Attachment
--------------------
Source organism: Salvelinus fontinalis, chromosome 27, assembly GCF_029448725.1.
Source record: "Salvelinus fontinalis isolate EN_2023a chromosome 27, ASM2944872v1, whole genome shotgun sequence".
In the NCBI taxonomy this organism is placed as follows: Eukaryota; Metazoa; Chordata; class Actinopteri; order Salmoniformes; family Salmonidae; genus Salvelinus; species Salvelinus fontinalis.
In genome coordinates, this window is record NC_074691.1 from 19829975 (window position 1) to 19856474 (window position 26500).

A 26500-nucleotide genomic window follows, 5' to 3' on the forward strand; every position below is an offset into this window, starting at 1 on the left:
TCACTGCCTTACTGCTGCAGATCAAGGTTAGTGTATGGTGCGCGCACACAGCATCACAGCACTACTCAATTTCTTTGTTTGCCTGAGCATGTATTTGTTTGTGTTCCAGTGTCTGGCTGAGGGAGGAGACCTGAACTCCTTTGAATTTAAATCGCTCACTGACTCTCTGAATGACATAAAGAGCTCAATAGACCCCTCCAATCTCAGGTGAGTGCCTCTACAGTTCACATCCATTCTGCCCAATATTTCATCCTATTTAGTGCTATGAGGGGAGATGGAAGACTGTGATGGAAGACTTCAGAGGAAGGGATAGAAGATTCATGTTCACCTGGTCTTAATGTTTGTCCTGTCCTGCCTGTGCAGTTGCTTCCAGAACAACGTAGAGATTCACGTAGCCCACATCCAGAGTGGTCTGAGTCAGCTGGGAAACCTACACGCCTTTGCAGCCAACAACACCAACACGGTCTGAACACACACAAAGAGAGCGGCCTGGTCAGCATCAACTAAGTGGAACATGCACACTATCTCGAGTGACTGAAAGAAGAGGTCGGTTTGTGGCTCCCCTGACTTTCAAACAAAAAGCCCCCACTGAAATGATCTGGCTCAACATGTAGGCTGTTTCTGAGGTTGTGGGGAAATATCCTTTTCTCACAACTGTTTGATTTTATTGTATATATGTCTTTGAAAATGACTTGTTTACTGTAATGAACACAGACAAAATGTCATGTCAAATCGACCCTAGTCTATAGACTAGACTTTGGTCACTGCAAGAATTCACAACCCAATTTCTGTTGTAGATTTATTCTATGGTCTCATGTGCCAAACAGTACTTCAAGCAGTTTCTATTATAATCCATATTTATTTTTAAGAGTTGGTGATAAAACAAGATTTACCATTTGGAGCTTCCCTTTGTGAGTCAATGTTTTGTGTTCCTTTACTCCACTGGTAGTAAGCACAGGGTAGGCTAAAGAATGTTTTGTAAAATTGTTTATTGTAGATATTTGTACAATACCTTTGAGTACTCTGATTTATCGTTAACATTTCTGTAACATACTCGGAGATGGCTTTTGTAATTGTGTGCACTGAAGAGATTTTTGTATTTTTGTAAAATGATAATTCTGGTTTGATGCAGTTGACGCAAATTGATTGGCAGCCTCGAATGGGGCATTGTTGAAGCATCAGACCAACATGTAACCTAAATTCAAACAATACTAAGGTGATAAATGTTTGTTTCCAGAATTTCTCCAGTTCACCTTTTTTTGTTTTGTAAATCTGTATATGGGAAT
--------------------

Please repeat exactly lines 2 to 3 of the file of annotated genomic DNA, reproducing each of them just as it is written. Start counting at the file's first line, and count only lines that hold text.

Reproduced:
Source record: "Salvelinus fontinalis isolate EN_2023a chromosome 27, ASM2944872v1, whole genome shotgun sequence".
In the NCBI taxonomy this organism is placed as follows: Eukaryota; Metazoa; Chordata; class Actinopteri; order Salmoniformes; family Salmonidae; genus Salvelinus; species Salvelinus fontinalis.